JAVA SCRIPT - Managing Callback Hell - Web Development and Design | Tutorial for Java, PHP, HTML, Javascript JAVA SCRIPT - Managing Callback Hell - Web Development and Design | Tutorial for Java, PHP, HTML, Javascript

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Thursday, March 14, 2019

JAVA SCRIPT - Managing Callback Hell

Managing Callback Hell


Problem

You want to do something such as check to see if a file is present, and if so open it and read the contents. Node provides this functionality, but to use it asynchronously, you end up with nested code (noted by indentations) in the code that makes the application unreadable and difficult to maintain.

Solution

Use a module such as Async. For instance, in Example 11-2 we saw definitely an example of nested callbacks, and this is a fairly simple piece of code: open a file, write two lines to it, and then read them back and output them to the console:


var fs = require('fs');
fs.open('newfile.txt', 'a+',function(err,fd){
 if (err) {
 console.log(err.message);
 } else {
 var buf = new Buffer("The first string\n");
 fs.write(fd, buf, 0, buf.length, 0, function(err, written, buffer) {
if (err) {
 console.log(err.message);
 } else {
 var buf2 = new Buffer("The second string\n");
 fs.write(fd, buf2, 0, buf2.length, 0,
 function(err, written2, buffer) {
 if (err) {
 console.log(err.message);
 } else {
 var length = written + written2;
 var buf3 = new Buffer(length);
 fs.read(fd, buf3, 0, length, 0,
 function( err, bytes, buffer) {
 if(err) {
 console.log(err.message);
 } else {
 console.log(buf3.toString());
 }
 });
 }
 });
 }
 });
 }
});


Notice the messy indentation for all the nested callbacks. We can clean it up using Async:


var fs = require('fs');
var async = require('async');
async.waterfall([
 function openFile(callback) {
 fs.open('newfile.txt', 'a+',function (err, fd){
 callback(err,fd);
 });
 },
 function writeBuffer(fd, callback) {
 var buf = new Buffer("The first string\n");
 fs.write(fd, buf, 0, buf.length, 0, function(err, written, buffer) {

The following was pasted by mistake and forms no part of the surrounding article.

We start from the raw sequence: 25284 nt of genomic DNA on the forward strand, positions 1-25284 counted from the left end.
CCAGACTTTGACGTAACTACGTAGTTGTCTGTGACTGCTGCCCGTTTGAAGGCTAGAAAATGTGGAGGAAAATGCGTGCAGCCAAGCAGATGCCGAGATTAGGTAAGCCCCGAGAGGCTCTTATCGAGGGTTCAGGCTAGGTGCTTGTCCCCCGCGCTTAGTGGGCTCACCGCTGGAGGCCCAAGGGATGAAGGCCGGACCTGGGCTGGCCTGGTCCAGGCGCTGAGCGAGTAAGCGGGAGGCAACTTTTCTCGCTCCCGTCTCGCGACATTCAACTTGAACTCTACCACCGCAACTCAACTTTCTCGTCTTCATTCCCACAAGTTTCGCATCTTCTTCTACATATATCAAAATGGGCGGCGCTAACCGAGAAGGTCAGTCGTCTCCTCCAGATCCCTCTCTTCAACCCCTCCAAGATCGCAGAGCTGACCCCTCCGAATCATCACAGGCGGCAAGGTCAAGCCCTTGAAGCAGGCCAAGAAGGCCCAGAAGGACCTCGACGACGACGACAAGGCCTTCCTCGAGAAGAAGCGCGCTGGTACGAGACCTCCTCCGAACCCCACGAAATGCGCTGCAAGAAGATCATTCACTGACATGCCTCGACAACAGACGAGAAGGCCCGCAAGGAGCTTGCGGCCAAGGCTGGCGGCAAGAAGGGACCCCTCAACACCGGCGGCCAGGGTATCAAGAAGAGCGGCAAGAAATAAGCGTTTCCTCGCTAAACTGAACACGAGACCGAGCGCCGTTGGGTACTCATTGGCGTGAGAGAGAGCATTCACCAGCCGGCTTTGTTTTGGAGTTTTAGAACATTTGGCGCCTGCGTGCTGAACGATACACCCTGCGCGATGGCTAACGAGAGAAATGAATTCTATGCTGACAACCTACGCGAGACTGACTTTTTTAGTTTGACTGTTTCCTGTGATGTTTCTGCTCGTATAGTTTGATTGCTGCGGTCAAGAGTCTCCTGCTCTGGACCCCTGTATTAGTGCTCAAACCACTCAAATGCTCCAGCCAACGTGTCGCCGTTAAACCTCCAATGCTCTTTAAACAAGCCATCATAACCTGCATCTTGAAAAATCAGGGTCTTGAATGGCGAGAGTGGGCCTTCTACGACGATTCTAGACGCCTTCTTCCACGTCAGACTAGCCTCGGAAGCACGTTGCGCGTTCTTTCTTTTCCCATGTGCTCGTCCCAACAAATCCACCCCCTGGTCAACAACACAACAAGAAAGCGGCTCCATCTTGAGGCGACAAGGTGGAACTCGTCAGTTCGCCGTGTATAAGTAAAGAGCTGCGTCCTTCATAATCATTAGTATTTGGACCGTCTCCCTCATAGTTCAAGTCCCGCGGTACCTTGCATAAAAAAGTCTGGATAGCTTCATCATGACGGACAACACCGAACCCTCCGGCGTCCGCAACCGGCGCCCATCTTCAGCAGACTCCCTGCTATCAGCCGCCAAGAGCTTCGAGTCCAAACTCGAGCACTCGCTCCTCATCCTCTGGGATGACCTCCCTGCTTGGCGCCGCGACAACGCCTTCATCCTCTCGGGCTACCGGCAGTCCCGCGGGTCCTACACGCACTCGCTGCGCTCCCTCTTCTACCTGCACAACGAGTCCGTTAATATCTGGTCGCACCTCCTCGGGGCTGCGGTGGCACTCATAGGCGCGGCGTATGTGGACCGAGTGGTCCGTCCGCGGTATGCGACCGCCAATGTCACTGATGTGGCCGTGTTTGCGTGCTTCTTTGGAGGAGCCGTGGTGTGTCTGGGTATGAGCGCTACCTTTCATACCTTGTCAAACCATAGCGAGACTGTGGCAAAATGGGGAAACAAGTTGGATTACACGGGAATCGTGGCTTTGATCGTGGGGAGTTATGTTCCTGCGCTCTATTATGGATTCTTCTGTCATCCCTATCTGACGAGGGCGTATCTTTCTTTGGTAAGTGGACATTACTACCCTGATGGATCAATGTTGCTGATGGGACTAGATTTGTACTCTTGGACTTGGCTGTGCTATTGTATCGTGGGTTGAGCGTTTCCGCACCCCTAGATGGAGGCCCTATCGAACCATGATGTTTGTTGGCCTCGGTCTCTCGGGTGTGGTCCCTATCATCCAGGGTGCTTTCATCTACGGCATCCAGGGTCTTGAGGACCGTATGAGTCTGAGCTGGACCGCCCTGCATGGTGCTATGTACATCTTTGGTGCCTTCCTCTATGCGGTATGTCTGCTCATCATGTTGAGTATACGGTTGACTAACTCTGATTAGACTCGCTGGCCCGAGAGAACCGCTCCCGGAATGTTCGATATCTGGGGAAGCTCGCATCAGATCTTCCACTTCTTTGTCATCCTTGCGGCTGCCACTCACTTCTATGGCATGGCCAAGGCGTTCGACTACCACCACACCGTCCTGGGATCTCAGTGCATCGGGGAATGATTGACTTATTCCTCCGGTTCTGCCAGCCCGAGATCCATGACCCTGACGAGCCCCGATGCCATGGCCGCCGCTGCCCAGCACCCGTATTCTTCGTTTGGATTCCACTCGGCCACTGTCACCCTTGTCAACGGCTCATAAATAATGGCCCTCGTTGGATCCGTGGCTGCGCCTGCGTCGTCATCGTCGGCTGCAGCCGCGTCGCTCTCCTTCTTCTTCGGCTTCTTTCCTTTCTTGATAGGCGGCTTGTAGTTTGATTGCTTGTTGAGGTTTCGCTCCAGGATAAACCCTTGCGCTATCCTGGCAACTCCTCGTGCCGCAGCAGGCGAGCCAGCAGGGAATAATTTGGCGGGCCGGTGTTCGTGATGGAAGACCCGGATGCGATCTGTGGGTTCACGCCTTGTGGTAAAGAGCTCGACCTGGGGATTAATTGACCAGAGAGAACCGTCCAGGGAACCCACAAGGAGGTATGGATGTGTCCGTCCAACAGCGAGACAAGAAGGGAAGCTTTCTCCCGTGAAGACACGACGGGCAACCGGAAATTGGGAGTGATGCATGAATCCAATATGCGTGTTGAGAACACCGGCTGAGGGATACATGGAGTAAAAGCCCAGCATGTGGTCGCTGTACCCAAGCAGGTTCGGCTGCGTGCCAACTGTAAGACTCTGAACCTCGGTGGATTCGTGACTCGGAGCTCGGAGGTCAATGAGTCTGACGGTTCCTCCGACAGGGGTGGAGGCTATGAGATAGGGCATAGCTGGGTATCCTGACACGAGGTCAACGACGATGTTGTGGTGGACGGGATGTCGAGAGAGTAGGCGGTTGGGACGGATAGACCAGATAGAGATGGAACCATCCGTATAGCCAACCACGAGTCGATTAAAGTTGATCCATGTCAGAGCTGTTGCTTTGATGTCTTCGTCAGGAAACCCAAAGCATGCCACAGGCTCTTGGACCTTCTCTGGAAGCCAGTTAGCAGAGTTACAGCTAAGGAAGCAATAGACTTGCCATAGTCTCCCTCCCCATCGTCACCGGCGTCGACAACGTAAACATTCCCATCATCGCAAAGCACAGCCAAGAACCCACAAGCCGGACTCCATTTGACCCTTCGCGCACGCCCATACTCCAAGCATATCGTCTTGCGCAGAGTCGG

callback(err, fd, written);
 });
 },
 function writeBuffer2(fd, written, callback) {
 var buf = new Buffer("The second string\n");
 fs.write(fd, buf, 0, buf.length, 0, function(err, written2, buffer){
 callback(err, fd, written, written2);
 });
 },
 function readFile(fd, written, written2, callback) {
 var length = written + written2;
 var buf3 = new Buffer(length);
 fs.read(fd, buf3, 0, length, 0, function(err, bytes, buffer) {
callback (err, buf3.toString());
 });
 }
], function (err, result) {
 if (err) {
 console.log(err);
 } else {
 console.log(result);
 }
});


EXPLAIN

Async is a utility module that detangles the callback spaghetti that especially afflicts Node developers. It can now be used in the browser, as well as Node, but it’s particularly useful with Node. Node developers can install Async using npm:


npm install async


Async provides functionality that we’re now finding in native JavaScript, such as map, filter, and reduce. However, the functionality I want to focus on is its asynchronous control management. The solution used Async’s waterfall(), which implements a series of tasks, passing the results of prior tasks to those next in the queue.

 If an error occurs in any task, when the error is passed in the callback to the next task, Async stops the sequence and the error is processed. Comparing the older code and the new Async-assisted solution, the first task is opening a file for writing. In the older code, if an error occurs, it’s printed out. Otherwise, a new Buffer is created and used to write a string to the newly opened file.